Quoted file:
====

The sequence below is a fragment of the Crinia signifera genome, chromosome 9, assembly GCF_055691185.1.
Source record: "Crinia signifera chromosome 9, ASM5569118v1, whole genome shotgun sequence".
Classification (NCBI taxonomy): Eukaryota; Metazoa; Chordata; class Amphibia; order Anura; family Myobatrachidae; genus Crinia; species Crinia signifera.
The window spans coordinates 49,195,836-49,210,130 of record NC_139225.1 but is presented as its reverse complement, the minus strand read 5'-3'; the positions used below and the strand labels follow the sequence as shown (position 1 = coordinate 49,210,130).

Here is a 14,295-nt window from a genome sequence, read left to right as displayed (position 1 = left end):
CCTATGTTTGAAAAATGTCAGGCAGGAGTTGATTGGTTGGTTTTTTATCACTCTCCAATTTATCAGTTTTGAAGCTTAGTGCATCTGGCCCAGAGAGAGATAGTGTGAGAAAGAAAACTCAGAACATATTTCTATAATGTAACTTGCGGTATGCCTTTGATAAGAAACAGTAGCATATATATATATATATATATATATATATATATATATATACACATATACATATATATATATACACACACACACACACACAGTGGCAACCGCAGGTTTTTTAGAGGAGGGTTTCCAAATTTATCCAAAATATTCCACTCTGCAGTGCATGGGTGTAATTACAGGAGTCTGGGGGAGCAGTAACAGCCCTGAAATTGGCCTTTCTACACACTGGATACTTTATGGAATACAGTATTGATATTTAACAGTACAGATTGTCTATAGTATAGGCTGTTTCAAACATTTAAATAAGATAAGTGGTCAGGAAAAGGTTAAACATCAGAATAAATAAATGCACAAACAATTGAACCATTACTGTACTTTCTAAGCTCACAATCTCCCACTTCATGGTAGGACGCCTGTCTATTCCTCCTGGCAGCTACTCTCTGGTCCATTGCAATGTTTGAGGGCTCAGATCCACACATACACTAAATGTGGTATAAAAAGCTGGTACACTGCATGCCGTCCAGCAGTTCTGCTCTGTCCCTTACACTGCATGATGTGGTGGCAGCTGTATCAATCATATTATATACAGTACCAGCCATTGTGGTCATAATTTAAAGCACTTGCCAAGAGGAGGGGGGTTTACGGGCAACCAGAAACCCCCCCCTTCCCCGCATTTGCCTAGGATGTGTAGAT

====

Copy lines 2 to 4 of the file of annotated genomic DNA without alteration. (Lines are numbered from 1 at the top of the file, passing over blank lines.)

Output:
Source record: "Crinia signifera chromosome 9, ASM5569118v1, whole genome shotgun sequence".
Classification (NCBI taxonomy): Eukaryota; Metazoa; Chordata; class Amphibia; order Anura; family Myobatrachidae; genus Crinia; species Crinia signifera.
The window spans coordinates 49,195,836-49,210,130 of record NC_139225.1 but is presented as its reverse complement, the minus strand read 5'-3'; the positions used below and the strand labels follow the sequence as shown (position 1 = coordinate 49,210,130).